The Slipped Disc daily comfort zone (222): Silence

The Slipped Disc daily comfort zone (222): Silence


norman lebrecht

November 01, 2020

The idea behind 4’33”

The orchestral version

The death metal take


  • E says:

    Lovely! In a similar interview he says, “I’ve never met a sound I didn’t like.”

    • Graeme Hall says:

      Beautiful interview. Lovely man. Of course I have no problem with music/sounds that are intended to have some form of meaning, but we can always learn from another way of thinking.

      • John Borstlap says:

        What is to be learned from such nonsense? The influence of certain mushrooms on the brain? Interesting from a medical point of view, but not from an artistic or musical point of view.

  • Brian Cooper says:

    The interview clip with Mr Cage is 16 seconds too short.

  • marcus says:

    Has anyone serious ever performed this piece?

  • Mock Mahler says:

    Good timing for Dead Territory, getting this recorded. They’re Austrian–now they’re silenced for a month.

  • sorin says:

    John Cage is nonsense.Worthless music, one never paid a dime for a John Cage disc or other media.Nobody ever paid a dime to hear a performance by Cgae.C’mon lets be frank.

  • Stereo says:

    How anybody can call this music is beyond me. A total con!

  • Stweart says:

    King’s new clothes !

  • Doc Martin says:

    Forget John Cage, listen to the 40 part motet Spem in Alium by Thomas Tallis, sublime, heavenly music.

    Dir Philip Cave

    Spem in alium nunquam habui, praeter in te, Deus Israel,
    qui irasceris, et propitius eris,
    et omnia peccata hominium in tribulatione dimittis.
    Domine Deus, Creator caeli et terrae, respice humilitatem nostram.

    I have never placed my hope in any other than you, O God of Israel,
    who can show both anger and graciousness,
    and absolve all sins of suffering man.
    Lord God, creator of heaven and earth, be mindful of our humiliation.

  • M McAlpine says:

    Well it is the only piece by Cage I can bear to listen to, I’ll say that!

  • Armchair Bard says:

    Who knew wild mushrooms could be so musical?

  • John Porter says:

    Cue all the John Cage haters.

  • Garech de Brun says:

    During the 1820s, someone once asked Beethoven who he considered was the greatest composer. He replied unequivocally, Handel, go to him to learn how to create great effects from scant deploy of means.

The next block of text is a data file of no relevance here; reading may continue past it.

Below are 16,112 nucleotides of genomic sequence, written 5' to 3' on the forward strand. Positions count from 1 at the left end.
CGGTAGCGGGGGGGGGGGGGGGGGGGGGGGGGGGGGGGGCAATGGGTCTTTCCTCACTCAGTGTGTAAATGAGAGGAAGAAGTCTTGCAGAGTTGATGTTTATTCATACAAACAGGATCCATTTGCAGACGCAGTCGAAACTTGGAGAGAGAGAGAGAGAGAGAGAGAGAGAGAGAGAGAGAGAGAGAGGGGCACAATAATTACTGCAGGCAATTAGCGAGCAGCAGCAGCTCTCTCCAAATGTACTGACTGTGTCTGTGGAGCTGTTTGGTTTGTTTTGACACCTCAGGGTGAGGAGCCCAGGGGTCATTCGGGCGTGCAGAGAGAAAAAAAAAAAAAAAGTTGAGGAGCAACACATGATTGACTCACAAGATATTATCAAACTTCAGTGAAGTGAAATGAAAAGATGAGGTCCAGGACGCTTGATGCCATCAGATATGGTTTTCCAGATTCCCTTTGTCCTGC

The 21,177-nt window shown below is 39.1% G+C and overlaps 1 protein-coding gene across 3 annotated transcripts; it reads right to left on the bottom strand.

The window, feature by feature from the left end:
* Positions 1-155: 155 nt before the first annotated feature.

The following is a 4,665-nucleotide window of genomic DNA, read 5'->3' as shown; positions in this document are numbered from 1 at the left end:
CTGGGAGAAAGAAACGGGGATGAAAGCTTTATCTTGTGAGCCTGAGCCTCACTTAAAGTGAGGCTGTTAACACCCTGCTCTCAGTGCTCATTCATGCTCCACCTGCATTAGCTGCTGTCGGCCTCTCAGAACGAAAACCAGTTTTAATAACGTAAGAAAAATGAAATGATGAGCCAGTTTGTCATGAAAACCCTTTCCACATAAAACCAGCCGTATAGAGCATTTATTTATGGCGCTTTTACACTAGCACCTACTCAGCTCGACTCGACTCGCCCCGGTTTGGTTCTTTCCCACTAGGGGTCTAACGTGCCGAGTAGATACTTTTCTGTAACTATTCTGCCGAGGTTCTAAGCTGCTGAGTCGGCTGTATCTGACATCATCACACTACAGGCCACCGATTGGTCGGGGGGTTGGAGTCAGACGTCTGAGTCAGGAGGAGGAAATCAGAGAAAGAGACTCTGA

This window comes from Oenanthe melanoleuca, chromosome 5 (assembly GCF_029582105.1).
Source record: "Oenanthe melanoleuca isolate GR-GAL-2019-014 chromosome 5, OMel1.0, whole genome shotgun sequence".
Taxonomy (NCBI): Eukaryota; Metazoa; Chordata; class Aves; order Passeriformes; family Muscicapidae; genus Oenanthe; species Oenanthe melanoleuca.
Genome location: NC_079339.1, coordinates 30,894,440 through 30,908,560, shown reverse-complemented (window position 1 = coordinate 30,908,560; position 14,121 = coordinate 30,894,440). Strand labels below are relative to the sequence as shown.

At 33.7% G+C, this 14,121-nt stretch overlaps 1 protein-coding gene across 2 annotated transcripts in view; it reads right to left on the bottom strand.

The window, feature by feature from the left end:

William Wordsworth in The Prelude, says the true visionary is the man who builds greatest things from least suggestions.

    The late piano sonata trilogy (op 109-111) is the final proof of this. This explains why John Cage remains silent, he has nothing new to add after op 111.

  • John Borstlap says:

    What an incredibly stupid man, this Cage. He is his own cage, locked-up in simpleton’s nihilism. Has no idea what culture is, let alone what music is. And of course he has nothing to contribute to either. To mention Kant is ridiculous – everybody with a minimum of knowledge of the European history of philosophy knows that the man had both great and profound ideas and very silly ones, and he had no understanding of music (Kant’s understanding of human relationships was equally flawed: he claimed that the function of marriage was to get the different genitals together). Cage’s reference to Duchamp is telling: another joker without talent. These people are the product of 20C rejection of culture and meaning….. they had nothing to contribute, nothing to say, and therefore tried to say it as loudly as possible. And were applauded by equally stupid and empty people – why? Because they recognized their own emptiness and lack of talents being put on the pedestal of art, so they felt confirmed in their identity. It is a form of populism.

  • Armchair Bard says:

    Stop. Just stop. Oh…you can’t…you haven’t started…or have you?…how to tell?…

    He’s not a composer. He’s a Very Naughty Boy.

    Let’s paraphrase Olivier to Hoffman: ‘Dear boy, why not try composing? So much more difficult…’

  • Earle Brown says:

    Of course, don’t all you John Cage haters realize that you are only encouraging people to listen to his music by trashing the person and the music? That’s the funny part! The sad part is that it’s not enough for you to simply avoid listening to what you don’t like but that you have to spew nastiness about it. Not to mention that what you know and have heard of Cage’s music wouldn’t fit into a thimble. Maybe you should all return in time to the 1800s, you could put someone in a stockade who liked music you didn’t.

  • DAVID says:

    Not “judging” sounds but simply being content with what they are — not expecting them to convey anything — seems to me the ultimate cop-out for composers who just aren’t very good at composing. It would be tantamount, in literature, to claiming that words don’t really need to mean anything and that writing a 600 page work full of unintelligible gibberish, for instance, could legitimately be called literature (though no one in the right mind would actually read it, because for most people it would be a tedious experience devoid of any enjoyment). The slamming of a door, the sound of a toilet flush, the pounding of a jackhammer, though they may well be sounds, are not music. No one seriously believes in such an argument, everyone knows it to be sheer sophistry, though it may not be fashionable nor easy to say so in some musical circles, as it might reflect poorly on those having given any sort of credence to such casuistry, and might undermine the superficial charm and aura of some of our most cherished musical idols.

  • John Borstlap says:

    Spoiler alert: there is no idea behind 4’3″.